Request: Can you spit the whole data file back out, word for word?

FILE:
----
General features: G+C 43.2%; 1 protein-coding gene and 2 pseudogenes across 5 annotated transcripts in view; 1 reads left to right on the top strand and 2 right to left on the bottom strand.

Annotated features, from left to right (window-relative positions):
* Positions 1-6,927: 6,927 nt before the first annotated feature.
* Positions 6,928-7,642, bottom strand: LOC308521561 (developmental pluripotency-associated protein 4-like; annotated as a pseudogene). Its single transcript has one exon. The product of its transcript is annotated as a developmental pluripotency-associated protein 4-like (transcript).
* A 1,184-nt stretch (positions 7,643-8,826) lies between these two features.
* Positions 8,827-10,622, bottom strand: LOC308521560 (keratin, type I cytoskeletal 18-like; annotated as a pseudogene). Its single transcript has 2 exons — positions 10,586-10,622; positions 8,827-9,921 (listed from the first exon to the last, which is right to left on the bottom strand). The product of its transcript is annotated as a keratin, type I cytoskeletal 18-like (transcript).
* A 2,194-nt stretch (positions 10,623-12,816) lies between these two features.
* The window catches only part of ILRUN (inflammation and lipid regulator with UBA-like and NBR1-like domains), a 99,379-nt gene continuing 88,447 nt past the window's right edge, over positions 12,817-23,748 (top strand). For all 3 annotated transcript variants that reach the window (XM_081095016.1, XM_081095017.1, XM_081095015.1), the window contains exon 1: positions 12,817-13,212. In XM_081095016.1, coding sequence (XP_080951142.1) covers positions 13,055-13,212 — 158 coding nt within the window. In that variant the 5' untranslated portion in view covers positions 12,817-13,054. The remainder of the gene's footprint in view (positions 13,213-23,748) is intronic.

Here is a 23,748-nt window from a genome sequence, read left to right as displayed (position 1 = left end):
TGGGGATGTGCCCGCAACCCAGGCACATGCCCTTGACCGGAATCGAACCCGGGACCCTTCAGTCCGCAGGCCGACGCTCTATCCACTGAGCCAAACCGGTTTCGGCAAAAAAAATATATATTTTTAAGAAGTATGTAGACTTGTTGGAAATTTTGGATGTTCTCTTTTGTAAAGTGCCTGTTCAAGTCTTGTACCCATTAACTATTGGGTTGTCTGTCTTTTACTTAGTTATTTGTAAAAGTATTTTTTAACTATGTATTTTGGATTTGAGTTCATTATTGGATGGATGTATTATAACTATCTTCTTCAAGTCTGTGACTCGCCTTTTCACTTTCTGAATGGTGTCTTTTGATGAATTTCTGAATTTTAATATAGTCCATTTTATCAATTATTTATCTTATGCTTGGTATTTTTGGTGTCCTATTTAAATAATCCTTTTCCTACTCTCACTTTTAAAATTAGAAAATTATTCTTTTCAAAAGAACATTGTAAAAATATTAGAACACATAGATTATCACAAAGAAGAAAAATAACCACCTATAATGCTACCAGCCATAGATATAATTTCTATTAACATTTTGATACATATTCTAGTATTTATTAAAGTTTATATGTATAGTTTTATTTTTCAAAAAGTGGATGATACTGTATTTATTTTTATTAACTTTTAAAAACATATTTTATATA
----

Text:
General features: G+C 43.2%; 1 protein-coding gene and 2 pseudogenes across 5 annotated transcripts in view; 1 reads left to right on the top strand and 2 right to left on the bottom strand.

Annotated features, from left to right (window-relative positions):
* Positions 1-6,927: 6,927 nt before the first annotated feature.
* Positions 6,928-7,642, bottom strand: LOC308521561 (developmental pluripotency-associated protein 4-like; annotated as a pseudogene). Its single transcript has one exon. The product of its transcript is annotated as a developmental pluripotency-associated protein 4-like (transcript).
* A 1,184-nt stretch (positions 7,643-8,826) lies between these two features.
* Positions 8,827-10,622, bottom strand: LOC308521560 (keratin, type I cytoskeletal 18-like; annotated as a pseudogene). Its single transcript has 2 exons — positions 10,586-10,622; positions 8,827-9,921 (listed from the first exon to the last, which is right to left on the bottom strand). The product of its transcript is annotated as a keratin, type I cytoskeletal 18-like (transcript).
* A 2,194-nt stretch (positions 10,623-12,816) lies between these two features.
* The window catches only part of ILRUN (inflammation and lipid regulator with UBA-like and NBR1-like domains), a 99,379-nt gene continuing 88,447 nt past the window's right edge, over positions 12,817-23,748 (top strand). For all 3 annotated transcript variants that reach the window (XM_081095016.1, XM_081095017.1, XM_081095015.1), the window contains exon 1: positions 12,817-13,212. In XM_081095016.1, coding sequence (XP_080951142.1) covers positions 13,055-13,212 — 158 coding nt within the window. In that variant the 5' untranslated portion in view covers positions 12,817-13,054. The remainder of the gene's footprint in view (positions 13,213-23,748) is intronic.

Here is a 23,748-nt window from a genome sequence, read left to right as displayed (position 1 = left end):
TGGGGATGTGCCCGCAACCCAGGCACATGCCCTTGACCGGAATCGAACCCGGGACCCTTCAGTCCGCAGGCCGACGCTCTATCCACTGAGCCAAACCGGTTTCGGCAAAAAAAATATATATTTTTAAGAAGTATGTAGACTTGTTGGAAATTTTGGATGTTCTCTTTTGTAAAGTGCCTGTTCAAGTCTTGTACCCATTAACTATTGGGTTGTCTGTCTTTTACTTAGTTATTTGTAAAAGTATTTTTTAACTATGTATTTTGGATTTGAGTTCATTATTGGATGGATGTATTATAACTATCTTCTTCAAGTCTGTGACTCGCCTTTTCACTTTCTGAATGGTGTCTTTTGATGAATTTCTGAATTTTAATATAGTCCATTTTATCAATTATTTATCTTATGCTTGGTATTTTTGGTGTCCTATTTAAATAATCCTTTTCCTACTCTCACTTTTAAAATTAGAAAATTATTCTTTTCAAAAGAACATTGTAAAAATATTAGAACACATAGATTATCACAAAGAAGAAAAATAACCACCTATAATGCTACCAGCCATAGATATAATTTCTATTAACATTTTGATACATATTCTAGTATTTATTAAAGTTTATATGTATAGTTTTATTTTTCAAAAAGTGGATGATACTGTATTTATTTTTATTAACTTTTAAAAACATATTTTATATA